Ball Screw vs Lead Screw : A ball screw is a mechanical device that translates rotational motion to linear motion. Ball screws are typically 90% efficient at converting input torque to thrust. Compared to lead screws, ball screws are generally more bulky, because of the need to have a mechanism to re-circulate the balls. Typically, their design allows for multiple repair options to extend the life of the ball screw without full replacement.
Brinelling : A form of mechanical damage in which metal is displaced or upset without attrition. It is a permanent deformation of the ball track. Brinelling usually results from excessive load. This is an indication of material surface fatigue, usually indicating the end of life, may be able to be removed with regrind option depending on amount/depth. If the ball screw has not reached its expected life, this may be a sign of overload or an indication that the ball screw is experiencing radial loads.
Circuit : The closed path of recirculating balls in a nut.
Compression Load : A load that would tend to buckle or compress the ball screw shaft.
Critical Speed : The angular velocity at which the screw (or nut) develops severe vibrations.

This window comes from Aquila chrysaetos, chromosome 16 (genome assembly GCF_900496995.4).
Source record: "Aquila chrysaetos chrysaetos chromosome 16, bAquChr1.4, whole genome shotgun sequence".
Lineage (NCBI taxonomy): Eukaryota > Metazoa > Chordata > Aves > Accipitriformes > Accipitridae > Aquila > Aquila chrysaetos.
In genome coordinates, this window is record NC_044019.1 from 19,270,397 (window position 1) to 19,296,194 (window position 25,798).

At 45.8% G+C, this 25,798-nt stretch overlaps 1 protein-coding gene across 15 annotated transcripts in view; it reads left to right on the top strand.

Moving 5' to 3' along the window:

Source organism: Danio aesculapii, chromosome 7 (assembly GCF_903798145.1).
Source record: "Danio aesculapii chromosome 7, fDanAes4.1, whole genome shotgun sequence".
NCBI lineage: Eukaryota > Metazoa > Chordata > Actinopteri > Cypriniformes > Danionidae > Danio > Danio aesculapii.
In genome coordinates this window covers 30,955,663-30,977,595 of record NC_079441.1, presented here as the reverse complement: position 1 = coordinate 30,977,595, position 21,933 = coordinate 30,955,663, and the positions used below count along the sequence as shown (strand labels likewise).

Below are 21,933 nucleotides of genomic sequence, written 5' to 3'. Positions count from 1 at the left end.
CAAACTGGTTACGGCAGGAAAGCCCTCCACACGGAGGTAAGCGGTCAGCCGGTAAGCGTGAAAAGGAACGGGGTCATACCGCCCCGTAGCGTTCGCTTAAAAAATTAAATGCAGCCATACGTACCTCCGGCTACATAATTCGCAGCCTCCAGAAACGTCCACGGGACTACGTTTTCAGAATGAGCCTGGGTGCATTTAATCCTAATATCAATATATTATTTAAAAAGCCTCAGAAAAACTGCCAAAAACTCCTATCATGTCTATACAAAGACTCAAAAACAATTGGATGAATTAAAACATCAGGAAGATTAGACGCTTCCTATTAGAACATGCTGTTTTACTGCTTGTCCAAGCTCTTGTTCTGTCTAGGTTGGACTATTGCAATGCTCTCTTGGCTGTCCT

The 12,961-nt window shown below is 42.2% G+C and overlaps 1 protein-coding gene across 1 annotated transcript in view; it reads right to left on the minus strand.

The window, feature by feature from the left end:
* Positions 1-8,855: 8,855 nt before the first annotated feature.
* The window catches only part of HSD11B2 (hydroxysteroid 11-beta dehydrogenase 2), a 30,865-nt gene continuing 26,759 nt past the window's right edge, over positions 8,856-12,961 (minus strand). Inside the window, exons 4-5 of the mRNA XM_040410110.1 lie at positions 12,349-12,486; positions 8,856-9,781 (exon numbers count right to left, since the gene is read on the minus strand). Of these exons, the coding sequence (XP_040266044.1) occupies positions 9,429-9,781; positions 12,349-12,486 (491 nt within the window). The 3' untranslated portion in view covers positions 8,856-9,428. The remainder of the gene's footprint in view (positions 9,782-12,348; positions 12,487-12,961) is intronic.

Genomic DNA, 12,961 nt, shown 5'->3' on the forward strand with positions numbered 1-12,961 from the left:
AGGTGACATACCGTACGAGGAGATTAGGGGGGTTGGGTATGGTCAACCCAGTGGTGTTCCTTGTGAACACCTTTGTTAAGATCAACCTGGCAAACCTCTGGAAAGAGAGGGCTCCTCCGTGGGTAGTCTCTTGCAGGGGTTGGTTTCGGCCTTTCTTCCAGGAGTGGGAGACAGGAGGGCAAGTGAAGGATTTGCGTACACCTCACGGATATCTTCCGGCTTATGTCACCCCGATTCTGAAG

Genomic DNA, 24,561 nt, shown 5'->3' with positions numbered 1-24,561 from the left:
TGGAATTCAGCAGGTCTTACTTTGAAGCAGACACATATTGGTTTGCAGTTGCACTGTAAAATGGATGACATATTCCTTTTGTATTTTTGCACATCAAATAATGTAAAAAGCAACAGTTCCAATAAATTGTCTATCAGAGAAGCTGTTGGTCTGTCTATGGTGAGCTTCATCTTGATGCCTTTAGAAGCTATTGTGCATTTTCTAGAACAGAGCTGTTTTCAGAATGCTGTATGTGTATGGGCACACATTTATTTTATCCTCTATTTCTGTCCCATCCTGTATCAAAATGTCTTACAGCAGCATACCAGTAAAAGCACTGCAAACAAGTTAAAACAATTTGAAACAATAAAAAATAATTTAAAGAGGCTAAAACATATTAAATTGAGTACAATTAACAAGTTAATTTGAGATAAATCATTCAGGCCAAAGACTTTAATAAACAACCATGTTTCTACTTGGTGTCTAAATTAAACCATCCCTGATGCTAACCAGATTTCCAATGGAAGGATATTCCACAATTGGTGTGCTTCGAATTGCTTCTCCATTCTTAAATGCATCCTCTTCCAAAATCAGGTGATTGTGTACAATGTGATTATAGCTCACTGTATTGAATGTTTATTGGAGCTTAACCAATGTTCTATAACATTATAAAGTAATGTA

Cycle : The complete forward and reverse motion of the screw (or nut) in moving the load.
Deadband : The range through which a nut can be turned without engaging the balls.
Dynamic Load : The maximum load that a ball screw assembly can maintain for a prescribed length of travel.
Galling : A condition whereby excessive friction between high spots results in localized welding with subsequent splitting and a further roughening of rubbing surfaces of one or both of two mating parts. This is an indication of material surface fatigue, usually indicating the end of life, may be able to be removed with regrind option depending on amount/depth.
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